I think you know the answer. In the late 1970s, Mark Fishman published a scholarly article - Crime Waves as Ideology about the construction of crime waves in the media. He tracked stories about attacks on elderly people, and noted how the numbers of articles ebbed and flowed over a finite period when actual crimes against the elderly remained static (and homicide actually went down). A lot of studies and writing has been done since then on media framing, and this is it in action.

When something happens, journalists immediately do two things: they assess its story potential, and they cast about for any other events that share similarities. It's always more compelling to have two or 10 of the same thing than one isolated incident, especially if it's by itself relatively unremarkable. In this case, they chose to focus on the missing college student in the Cheese States aspect of the event, with its unspoken shadow of "serial killer" in the background. That's always a huge story - as you can see by the reaction to the recent re-emergence of a serial killer in Wichita. The likelihood that any one of us will die at the hands of a serial killer is less remote than getting struck by lightning. But that's not how it seems, when the media grab hold of these stories.
Urban legends in the making.

Monday, March 29, 2004

But isn't the answer to this pretty obvious? Conservatives, almost by definition, are absorbed by the past. What's more, their message doesn't change much over time (tradition is good, stable society is good, the masses should get back to work and stop complaining) so it makes perfect sense to keep reading them. In fact, if you take the conservative reverence for tradition seriously, it almost demands that you have considerable respect for your forebears.

Liberalism is precisely the opposite. We don't wonder what Charles Beard would think of something? Of course not. The whole point of liberalism is change, so who cares what Beard would have thought? By now he's just an old fuddy duddy.

UPDATE (if anyone cares) Jonah Goldberg, the original target of Drum's musings, responds:
In one sense Drum is absolutely correct. That is obvious -- which is why I didn't mention it. But I'm not talking about run-of-the-mill liberals, I'm talking about professional liberals, liberals who take ideas seriously for a living. I think Drum is one of those people, but his cavalier disdain for his own intellectual tradition is disappointing (I'm more accustomed to his disdain for my intellectual tradition). There are liberals who do take their intellectual pedigrees very seriously: John Judis, Michael Sandel, Peter Beinart and, as much as it pains me, Michael Lind and Eric Alterman come immediately to mind (though Alterman's not a liberal, but a Leftist). More important, I know lots of liberals who take history seriously.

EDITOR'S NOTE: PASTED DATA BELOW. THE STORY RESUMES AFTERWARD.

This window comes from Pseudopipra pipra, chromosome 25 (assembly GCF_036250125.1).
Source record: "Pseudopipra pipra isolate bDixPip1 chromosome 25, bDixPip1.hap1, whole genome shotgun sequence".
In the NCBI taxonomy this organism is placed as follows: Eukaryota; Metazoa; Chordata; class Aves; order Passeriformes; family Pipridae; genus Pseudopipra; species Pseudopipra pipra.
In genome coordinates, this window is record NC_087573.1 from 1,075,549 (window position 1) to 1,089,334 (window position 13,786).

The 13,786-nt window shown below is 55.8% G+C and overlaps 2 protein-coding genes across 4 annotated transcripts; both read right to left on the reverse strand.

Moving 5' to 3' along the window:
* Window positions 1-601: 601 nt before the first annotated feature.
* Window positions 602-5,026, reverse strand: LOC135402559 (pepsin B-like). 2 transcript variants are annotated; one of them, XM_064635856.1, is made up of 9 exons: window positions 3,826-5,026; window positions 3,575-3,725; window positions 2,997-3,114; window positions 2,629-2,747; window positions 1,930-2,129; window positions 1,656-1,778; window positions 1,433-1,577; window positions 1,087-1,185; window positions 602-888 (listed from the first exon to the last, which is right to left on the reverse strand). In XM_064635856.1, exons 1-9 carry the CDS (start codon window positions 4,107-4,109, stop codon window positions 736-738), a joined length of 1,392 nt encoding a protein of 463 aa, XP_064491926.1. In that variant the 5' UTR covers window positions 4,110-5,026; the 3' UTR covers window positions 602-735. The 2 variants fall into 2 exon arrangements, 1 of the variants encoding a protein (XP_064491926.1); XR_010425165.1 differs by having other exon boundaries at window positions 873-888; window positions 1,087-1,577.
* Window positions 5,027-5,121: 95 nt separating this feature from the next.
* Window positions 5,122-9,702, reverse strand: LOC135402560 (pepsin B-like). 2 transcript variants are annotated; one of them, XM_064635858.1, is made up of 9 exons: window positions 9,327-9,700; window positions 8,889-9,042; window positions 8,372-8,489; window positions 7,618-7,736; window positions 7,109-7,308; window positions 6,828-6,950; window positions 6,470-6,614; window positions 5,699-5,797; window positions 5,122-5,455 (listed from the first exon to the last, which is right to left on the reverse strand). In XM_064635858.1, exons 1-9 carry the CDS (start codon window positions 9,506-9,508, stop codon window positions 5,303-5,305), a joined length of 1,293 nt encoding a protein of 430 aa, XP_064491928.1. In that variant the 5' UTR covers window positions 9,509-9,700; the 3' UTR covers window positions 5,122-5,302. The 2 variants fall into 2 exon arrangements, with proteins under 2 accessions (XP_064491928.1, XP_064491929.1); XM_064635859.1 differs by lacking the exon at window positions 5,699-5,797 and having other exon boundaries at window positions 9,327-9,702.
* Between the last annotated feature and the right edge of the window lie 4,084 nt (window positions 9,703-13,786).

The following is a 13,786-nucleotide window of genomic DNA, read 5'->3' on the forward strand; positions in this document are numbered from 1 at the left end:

However, I'm frankly at a loss as to how a serious liberal can disdain his movement's history while taking general history seriously. I know it happens, of course. The level of ignorance among liberals in their own complicity in what they consider to be dark chapters of our past constantly astounds, from the "Red Scare" during WWI to the American eugenics movement (Margaret Sanger anyone?) to that pesky conflict in Vietnam -- which John Kerry incessantly describes as Richard Nixon's fault, as if to two liberal presidents and many liberal Congresses did not precede it. Besides, if liberals want to concede that they are not only enamored with every new idea that comes down the pike, but that they don't even know or care whether these ideas have been tried before, great! That will make debating them all the easier (and/or frustrating).

Secondly, it's just a lot of garbage that conservatives are dismissive of new ideas. It wasn't too long ago that the late Pat Moynihan noted that Lionel Trilling's much-repeated observations about liberalism's dominance had been reveresed. In the last two or three decades it is very difficult to think of a serious body of new liberal public policy ideas. This is not my observation, I can't tell you how many think tank panels I've watched or TV shows I've produced on this point. I mean that's why the DLC and the Center for American Progress exist, right?

Third, the far left and the racial left is far less enamored of change than the right these days. Not to say the right loves change (cozy up to the Postrellians for that), but the Left despises it. It is anti-science, anti-globalization and anti-modern. It wants to keep Third World culture frozen in amber and, along with most liberals, opposes any meaningful changes in governmental institutions in favor of individual liberty. The GOP (flawed vessal that it is) wants to reform social security, medicare and the tax code, creating a shareholder society. The Democratic Party rejects entitlement reforms if they are defined as anything other than throwing another trinket on the back of an already overburned mule. During the campaign, Al Gore's biggest idea was a "lock box" and his favorite word was "stop" -- but yeah, right, liberals love change. When Florida tried to change its education policies away from affirmative action and in favor of a system which would send more minority kids to college, the activists stormed the governor's office and sang "we shall overcome." Talk about being saddled with nostalgia.